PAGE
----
Should you continue to make pension contributions?
With steady decreases in the value of the LTA over time. More and more individuals are finding themselves in excess of the lifetime allowance prior to their planned retirement.
LTA levels have fluctuated significantly in recent years and with the pension freedom rules making the impact they have, the necessity to continue planning for retirement is as prevalent as ever.
And so, the big question arises ..
Once you have reached the lifetime limit, should you continue your pension contributions?
There is, unfortunately, no one size fits all answer. This will always come down to personal circumstances and choice.
It is important to remember that the LTA isn’t a ceiling on what can be saved into pensions, and there are many good reasons to continue saving into your pension. Exceeding the lifetime allowance might be the best option for you.
Especially If you are receiving employer contributions, the benefit of this might still outweigh additional tax when you ultimately start to make withdrawals in retirement.
Even if this is subject to 25% tax as regular income above LTA, your employer-matched contribution negates the cost.
Key factors will be whether your employer will stop their funding if you opt-out, so essentially losing out on contributions from your employer.
If you can still receive this, but as a cash equivalent, as some employers do offer. You will need to find out how the NI contributions will be treated. The employer may only be prepared to offer an amount equal to the exact net cost as the pension contribution (i.e. after the employer’s NI liability).
Remember that employer pension contributions are essentially ‘free money.’ So you may still be better off if you suffer an LTA charge. Making it more financially sensible to continue.
It’s true that the picture may change if your employer is prepared to offer the additional salary, instead of making pension contributions. But here, It’s also important to consider the likely tax position when you come to withdraw the funds.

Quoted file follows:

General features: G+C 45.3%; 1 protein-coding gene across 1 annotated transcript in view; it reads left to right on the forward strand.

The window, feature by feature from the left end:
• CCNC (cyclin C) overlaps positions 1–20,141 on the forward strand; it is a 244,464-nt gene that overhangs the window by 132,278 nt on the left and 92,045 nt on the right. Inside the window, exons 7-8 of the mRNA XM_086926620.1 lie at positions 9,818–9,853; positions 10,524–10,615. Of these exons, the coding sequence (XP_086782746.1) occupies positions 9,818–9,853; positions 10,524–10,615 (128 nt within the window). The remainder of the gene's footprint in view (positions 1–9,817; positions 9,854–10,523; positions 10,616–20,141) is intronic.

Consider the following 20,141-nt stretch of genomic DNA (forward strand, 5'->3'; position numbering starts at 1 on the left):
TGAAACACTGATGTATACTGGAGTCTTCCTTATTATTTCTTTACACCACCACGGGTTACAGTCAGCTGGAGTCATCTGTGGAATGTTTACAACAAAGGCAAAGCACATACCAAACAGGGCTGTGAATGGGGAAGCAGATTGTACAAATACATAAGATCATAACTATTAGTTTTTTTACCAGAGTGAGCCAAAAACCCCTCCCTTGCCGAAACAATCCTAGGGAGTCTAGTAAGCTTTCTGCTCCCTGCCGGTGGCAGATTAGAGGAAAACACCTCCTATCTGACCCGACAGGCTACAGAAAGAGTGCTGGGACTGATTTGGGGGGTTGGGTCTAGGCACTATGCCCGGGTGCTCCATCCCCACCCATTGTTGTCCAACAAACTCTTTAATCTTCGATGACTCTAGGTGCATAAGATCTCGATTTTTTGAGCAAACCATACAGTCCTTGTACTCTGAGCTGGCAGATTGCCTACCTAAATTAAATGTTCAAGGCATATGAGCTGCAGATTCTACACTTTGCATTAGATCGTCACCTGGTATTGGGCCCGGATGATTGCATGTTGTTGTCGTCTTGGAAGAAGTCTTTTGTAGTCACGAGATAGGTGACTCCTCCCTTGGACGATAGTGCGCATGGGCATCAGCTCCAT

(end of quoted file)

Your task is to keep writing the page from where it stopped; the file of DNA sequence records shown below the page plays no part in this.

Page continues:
If pension income is taxed at a higher rate in retirement, it may be better to take the extra salary and invest it elsewhere.
But if income is extracted from the pension at the basic rate, then it swings more in favour of funding beyond the LTA. Even with the 25% tax charge.
Other factors could also come into play, such as unused personal allowances, the starting rate band for savings and the personal savings allowance. Of course, the availability of these will very much depend on your circumstances.
If you do take the cash alternative, you will receive a higher income and pay additional taxes now. Possibly pushing you into a higher tax bracket. You will also have to think of the best alternative to a pension, to build your retirement wealth outside of pension arrangements. This is likely to be a vehicle such as an ISA. The responsibility for saving/ investing in this way will sit with you, rather than the employer/pension fund.
The alternatives to continuing with pension contributions will also have their own tax consequences to be worked through before arriving at the most suitable outcome. The current tax-free ISA allowance is £20,000 per person per tax year. And an important reminder that pensions are not subject to Inheritance Tax, whereas alternative investments such as ISAs are.
The best course of action is to get more clarity on what your employer will offer as a cash alternative (if any). And consider what tax bracket you are likely to fall under when it comes to retiring. Then you will be in a better poison to make a confident decision.
Ultimately, it comes down to your circumstances and current arrangements.
If you want to discuss your situation in detail and plan for the future by maximising the available opportunities, don’t hesitate to get in touch.
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